Tungsten alloys are not only very dense, but they are also very good at attenuating ionising radiation. This makes them ideal for shielding applications such as in nuclear medicine in the nuclear industry.
The ability to attenuate radiation is often expressed in “tenth layer thickness” – the thickness of a plate required to reduce the transmitted radiation to one tenth of the intensity of the incident radiation; the lower the figure, the better the shielding. The attenuation properties also vary with the incident energy if the radiation.
Graph 1 demostrates gamma-ray absorption characteristics of 95WNiFe and other shielding materials showing tenth-layer thickness (narrow beam/radiation) as a function of incident beam energy. Data supplied by the National Physics Laboratory
Graph 1 – Comparative Absorption Data as a Function of Energy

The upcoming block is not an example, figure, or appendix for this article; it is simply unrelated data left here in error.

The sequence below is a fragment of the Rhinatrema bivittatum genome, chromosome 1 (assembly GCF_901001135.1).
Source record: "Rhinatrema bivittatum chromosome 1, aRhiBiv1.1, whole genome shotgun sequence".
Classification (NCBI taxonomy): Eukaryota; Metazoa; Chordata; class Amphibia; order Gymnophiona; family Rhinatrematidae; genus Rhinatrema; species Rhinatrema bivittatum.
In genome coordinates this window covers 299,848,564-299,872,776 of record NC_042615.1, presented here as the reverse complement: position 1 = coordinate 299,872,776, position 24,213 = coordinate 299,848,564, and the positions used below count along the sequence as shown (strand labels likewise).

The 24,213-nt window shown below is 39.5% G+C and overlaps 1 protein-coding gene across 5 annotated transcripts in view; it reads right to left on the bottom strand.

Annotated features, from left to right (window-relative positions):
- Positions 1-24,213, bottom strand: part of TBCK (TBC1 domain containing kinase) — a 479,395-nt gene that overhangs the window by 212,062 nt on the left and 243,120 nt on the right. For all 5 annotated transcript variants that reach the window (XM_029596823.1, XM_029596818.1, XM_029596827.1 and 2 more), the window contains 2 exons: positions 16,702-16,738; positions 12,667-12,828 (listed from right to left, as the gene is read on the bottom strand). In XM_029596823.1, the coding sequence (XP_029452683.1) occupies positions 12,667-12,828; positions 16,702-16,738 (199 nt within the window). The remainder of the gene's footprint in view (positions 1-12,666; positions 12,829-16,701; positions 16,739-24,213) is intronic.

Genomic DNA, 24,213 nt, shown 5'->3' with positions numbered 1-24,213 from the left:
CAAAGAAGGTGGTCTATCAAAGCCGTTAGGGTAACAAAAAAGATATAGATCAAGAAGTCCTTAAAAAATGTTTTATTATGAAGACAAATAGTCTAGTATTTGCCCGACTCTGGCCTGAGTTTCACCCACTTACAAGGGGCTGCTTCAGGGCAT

Comparative Absorption Data
Within the tungsten alloy range, the tungsten content varies from 90% to 97% by weight. More tungsten improves the radiation attenuation and so reduces the tenth layer thickness. this is illustrated in Table 1 at a fixed incident γ ray energy (Co60), where the absorption data for two of the Guangxi Chentian Metal Product Co., Ltd. products and lead are compared. Also shown are the corresponding half thickness of shielding needed to halve the radiation intensity
Table 1 – Comparative Absorption Data
|Narrow bean Radiation tenth layer thickness, mm||
|Half thickness, mm||7.5||7.0||11.7|
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